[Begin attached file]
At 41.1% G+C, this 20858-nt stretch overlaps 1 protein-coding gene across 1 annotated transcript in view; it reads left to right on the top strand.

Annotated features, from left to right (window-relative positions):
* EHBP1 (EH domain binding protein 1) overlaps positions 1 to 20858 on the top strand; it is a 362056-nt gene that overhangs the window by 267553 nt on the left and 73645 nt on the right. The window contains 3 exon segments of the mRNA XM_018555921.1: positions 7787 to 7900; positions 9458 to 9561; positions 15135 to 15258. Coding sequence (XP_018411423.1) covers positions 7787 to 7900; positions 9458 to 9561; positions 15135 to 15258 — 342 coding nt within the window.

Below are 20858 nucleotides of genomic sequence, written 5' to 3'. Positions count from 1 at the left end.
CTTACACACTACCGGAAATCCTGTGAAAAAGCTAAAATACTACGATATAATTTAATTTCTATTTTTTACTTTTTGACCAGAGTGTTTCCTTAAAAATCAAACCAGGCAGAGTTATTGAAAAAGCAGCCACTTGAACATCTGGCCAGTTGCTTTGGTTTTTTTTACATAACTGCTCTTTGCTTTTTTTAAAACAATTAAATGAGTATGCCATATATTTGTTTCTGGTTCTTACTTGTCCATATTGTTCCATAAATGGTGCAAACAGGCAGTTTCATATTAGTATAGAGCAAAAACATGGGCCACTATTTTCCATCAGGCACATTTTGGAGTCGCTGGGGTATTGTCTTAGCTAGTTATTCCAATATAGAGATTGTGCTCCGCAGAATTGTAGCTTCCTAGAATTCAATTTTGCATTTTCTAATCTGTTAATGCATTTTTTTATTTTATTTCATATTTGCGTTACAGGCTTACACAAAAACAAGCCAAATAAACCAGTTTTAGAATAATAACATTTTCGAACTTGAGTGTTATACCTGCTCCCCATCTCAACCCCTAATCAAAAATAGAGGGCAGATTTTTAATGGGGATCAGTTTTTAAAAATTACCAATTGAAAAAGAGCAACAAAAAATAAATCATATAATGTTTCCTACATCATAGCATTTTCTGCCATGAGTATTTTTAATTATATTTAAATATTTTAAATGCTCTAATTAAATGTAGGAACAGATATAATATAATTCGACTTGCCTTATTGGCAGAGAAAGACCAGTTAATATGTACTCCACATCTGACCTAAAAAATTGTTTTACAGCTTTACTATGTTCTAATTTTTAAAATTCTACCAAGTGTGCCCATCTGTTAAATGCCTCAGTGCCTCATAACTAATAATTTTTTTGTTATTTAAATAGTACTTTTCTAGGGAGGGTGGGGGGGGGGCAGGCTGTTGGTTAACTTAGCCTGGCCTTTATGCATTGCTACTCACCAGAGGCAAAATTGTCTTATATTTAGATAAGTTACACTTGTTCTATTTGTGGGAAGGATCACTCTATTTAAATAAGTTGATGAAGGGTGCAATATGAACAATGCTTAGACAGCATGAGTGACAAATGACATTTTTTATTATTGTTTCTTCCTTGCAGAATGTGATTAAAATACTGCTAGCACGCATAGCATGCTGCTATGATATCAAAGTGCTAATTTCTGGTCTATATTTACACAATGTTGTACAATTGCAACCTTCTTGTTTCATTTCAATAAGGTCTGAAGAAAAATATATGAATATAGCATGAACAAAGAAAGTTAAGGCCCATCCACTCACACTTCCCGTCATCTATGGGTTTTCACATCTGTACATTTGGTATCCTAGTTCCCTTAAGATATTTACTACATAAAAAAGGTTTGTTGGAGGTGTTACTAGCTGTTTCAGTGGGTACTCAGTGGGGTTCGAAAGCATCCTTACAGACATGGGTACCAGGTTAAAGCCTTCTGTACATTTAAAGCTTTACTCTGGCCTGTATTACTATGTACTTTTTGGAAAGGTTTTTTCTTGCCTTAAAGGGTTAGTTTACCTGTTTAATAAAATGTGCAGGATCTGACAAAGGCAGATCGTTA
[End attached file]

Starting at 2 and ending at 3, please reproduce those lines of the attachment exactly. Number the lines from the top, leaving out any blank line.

Annotated features, from left to right (window-relative positions):
* EHBP1 (EH domain binding protein 1) overlaps positions 1 to 20858 on the top strand; it is a 362056-nt gene that overhangs the window by 267553 nt on the left and 73645 nt on the right. The window contains 3 exon segments of the mRNA XM_018555921.1: positions 7787 to 7900; positions 9458 to 9561; positions 15135 to 15258. Coding sequence (XP_018411423.1) covers positions 7787 to 7900; positions 9458 to 9561; positions 15135 to 15258 — 342 coding nt within the window.